Pakistan News Service

Monday Nov 24, 2014, Safar 1, 1436 Hijri
Logo Logo
LATEST :
Pakistan News Home -> Health -> News Details

Dieting triggers chemical changes in the brain: Study

29 December, 2012

ISLAMABAD: Dieting makes people feel depressed because cutting out fatty foods alters their brain, a new study has claimed.

Scientists have found that ditching a high-fat diet triggers actual chemical changes in the brain that could make people enter a vicious cycle of poor eating.

Since fatty and sugary foods cause chemical changes before obesity even occurs, the University of Montreal researchers likened going on a diet to drug withdrawal.

"By working with mice, whose brains are in many ways comparable to our own, we discovered that the neurochemistry of the animals who had been fed a high fat, sugary diet were different from those who had been fed a healthy diet," Dr Stephanie Fulton said. "The chemicals changed by the diet are associated with depression. A change of diet then causes withdrawal symptoms and a greater sensitivity to stressful situations, launching a vicious cycle of poor eating," Fulton said.

The researchers fed one group of mice a low-fat diet and a high-fat diet to a second group over six weeks, monitoring how the different food affected the way the animals behaved.

Fat represented 11 per cent of the calories in the low-fat diet and 58 per cent in the high-fat diet, causing the waist size in the second group to increase by 11 per cent, which is not yet obese.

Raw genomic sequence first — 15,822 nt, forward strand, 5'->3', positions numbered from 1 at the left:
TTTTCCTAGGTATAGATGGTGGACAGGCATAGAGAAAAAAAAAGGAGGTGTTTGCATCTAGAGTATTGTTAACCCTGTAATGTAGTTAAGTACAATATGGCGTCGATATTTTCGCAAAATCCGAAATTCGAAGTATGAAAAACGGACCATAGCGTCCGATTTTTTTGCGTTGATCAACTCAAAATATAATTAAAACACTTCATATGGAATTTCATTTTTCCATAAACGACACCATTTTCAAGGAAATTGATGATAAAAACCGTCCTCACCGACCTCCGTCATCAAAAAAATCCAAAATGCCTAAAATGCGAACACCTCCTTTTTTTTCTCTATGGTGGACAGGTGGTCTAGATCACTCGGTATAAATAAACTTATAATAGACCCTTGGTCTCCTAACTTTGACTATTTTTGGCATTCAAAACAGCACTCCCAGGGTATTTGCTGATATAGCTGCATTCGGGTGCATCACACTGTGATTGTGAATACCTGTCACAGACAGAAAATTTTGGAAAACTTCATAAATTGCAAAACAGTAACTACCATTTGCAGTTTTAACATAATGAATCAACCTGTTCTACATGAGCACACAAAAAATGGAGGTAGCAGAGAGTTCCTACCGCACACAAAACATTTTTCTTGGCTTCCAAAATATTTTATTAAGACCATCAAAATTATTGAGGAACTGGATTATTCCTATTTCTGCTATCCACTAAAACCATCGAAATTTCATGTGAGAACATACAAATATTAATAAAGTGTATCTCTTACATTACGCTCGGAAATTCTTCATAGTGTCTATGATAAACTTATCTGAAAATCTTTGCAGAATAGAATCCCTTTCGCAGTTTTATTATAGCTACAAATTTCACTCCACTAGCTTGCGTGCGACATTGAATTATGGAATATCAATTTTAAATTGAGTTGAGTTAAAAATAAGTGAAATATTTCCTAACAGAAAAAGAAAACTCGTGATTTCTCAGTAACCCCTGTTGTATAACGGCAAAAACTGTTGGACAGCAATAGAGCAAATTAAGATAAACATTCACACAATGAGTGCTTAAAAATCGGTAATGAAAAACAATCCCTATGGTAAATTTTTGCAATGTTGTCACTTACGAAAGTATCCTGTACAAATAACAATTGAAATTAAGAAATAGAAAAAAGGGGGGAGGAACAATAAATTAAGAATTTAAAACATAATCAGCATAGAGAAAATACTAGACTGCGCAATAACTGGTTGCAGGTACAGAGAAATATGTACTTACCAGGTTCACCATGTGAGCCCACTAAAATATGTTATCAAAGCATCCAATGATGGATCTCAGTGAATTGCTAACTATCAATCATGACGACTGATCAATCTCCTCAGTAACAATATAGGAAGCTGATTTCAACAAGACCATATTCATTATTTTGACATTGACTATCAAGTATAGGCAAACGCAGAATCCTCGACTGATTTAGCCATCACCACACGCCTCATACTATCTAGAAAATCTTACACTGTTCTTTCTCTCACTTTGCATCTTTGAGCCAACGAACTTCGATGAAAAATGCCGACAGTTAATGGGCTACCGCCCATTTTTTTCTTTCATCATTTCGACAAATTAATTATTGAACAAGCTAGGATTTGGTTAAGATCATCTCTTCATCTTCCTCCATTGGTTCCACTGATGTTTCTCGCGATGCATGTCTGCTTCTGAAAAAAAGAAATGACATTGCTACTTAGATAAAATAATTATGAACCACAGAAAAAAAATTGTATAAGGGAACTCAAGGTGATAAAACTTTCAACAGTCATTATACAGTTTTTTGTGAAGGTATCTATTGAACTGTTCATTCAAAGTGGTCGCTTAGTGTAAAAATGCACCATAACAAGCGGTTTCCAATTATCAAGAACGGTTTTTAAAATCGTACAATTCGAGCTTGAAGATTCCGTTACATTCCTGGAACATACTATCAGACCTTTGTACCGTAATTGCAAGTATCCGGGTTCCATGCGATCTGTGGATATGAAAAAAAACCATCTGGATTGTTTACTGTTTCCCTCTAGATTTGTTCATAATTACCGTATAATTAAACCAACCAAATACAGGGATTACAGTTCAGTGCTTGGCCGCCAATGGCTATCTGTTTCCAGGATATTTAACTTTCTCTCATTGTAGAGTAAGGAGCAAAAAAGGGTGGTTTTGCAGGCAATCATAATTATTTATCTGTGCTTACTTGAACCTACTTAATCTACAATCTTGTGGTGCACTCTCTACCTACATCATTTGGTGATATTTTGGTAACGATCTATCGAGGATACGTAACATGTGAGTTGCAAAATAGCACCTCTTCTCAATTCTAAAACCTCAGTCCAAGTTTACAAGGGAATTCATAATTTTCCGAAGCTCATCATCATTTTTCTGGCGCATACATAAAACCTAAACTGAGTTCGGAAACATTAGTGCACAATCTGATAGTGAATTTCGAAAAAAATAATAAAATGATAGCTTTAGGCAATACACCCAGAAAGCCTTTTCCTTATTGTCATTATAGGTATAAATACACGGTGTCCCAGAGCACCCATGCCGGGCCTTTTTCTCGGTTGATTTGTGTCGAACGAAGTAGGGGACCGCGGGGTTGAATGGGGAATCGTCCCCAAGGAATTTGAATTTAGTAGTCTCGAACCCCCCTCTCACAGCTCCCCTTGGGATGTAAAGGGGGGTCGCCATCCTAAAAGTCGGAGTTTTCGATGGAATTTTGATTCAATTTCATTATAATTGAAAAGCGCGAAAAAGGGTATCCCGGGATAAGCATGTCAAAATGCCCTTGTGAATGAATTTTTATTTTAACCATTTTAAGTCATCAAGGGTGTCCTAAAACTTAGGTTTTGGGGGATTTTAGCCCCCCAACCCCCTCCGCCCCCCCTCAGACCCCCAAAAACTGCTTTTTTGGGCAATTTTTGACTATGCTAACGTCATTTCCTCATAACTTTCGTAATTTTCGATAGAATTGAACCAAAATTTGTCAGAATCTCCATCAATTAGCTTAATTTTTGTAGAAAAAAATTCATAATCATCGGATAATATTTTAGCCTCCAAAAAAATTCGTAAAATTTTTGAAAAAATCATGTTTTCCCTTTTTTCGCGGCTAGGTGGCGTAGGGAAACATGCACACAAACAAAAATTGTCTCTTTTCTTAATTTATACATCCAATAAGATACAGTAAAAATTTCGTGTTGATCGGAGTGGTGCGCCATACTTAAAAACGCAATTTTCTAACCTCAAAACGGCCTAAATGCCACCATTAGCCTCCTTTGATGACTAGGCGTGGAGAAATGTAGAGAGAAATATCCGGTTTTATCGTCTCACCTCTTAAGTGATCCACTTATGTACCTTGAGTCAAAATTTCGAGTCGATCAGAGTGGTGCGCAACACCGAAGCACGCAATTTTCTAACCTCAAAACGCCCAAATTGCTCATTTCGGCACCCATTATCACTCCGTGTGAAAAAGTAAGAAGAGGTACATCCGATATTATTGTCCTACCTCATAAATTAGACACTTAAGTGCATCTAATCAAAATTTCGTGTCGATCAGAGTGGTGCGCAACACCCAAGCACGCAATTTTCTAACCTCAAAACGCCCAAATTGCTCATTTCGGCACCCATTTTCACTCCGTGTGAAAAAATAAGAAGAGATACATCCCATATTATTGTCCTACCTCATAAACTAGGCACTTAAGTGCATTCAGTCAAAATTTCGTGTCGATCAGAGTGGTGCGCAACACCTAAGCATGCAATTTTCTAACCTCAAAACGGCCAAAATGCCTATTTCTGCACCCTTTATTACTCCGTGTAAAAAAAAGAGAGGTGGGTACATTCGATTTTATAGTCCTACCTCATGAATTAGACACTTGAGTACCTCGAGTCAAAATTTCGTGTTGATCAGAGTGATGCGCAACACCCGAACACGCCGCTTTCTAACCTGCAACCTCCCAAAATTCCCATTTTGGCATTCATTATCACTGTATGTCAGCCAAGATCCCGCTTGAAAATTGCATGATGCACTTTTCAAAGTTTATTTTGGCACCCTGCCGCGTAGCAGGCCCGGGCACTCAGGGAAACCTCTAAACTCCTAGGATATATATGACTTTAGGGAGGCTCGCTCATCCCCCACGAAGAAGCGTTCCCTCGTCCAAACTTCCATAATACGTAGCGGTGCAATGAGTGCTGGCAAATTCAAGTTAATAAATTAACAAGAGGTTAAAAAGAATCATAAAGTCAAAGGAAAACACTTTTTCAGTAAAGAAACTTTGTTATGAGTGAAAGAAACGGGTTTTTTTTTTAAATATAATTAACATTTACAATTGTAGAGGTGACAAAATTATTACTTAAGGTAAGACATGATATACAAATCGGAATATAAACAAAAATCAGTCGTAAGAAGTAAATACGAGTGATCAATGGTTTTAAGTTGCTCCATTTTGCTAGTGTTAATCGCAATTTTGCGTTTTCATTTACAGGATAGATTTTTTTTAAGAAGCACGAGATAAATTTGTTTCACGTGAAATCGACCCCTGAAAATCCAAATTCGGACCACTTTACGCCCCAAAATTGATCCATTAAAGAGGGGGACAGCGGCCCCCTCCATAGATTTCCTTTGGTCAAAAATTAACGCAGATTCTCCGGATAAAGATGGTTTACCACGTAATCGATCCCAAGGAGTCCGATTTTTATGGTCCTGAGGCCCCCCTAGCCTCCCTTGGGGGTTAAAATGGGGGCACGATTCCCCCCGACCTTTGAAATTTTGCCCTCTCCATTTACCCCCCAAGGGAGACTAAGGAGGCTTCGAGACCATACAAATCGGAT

The relationship between rewarding mice with food and their resulting behaviour and emotions was then measured, and the brains of the mice were studied to see if there had been any changes.

Results showed mice that had been fed the higher-fat diet exhibited signs of being anxious - such as avoiding open areas - and their brains had been altered.

A molecule the researchers looked at was dopamine, which enables the brain to reward people with good feelings and encourages them to learn certain kinds of behaviour.

They found another molecule, CREB, involved in memory, which causes the production of dopamine, is more activated in the brains of the higher-fat mice.

"CREB is much more activated in the brains of higher-fat diet mice and these mice also have higher levels of corticosterone, a hormone that is associated with stress. This explains both the depression and the negative behaviour cycle," Fulton said.

End.

 What do you think about the story ? Leave your comments!

Heading (Optional)
Your Comments: *

Your Name:*
E-mail (Optional):
City (Optional):
Country (Optional):
 
 
Field marked(*) are mandatory.
Note. The PakTribune will publish as many comments as possible but cannot guarantee publication of all. PakTribune keeps its rights reserved to edit the comments for reasons of clarity, brevity and morality. The external links like http:// https:// etc... are not allowed for the time being to be posted inside comments to discourage spammers.

  Speak Out View All
Imran - Qadri long march
Artilce 6 and Musharraf Trail
  Quick Vote Show Results
Question: "In view of the current situation do you think Talks with Taliban should take place only within the ambit of Article 4 of Objectives Resolution that defines our Common Purpose i.e. PM/ President down to all Pakistanis to work till we achieve the rights of Democracy, Freedom, Tolerance and Social Justice for all Pakistanis:"
Yes
No
 
Candid Corner
Exclusive by
Lt. Col. Riaz Jafri (Retd)
LHC tells Sharif family to pay Rs 3.5bn mark-up on loan
Osama's killer comes forward to reveal his name
Suggested Sites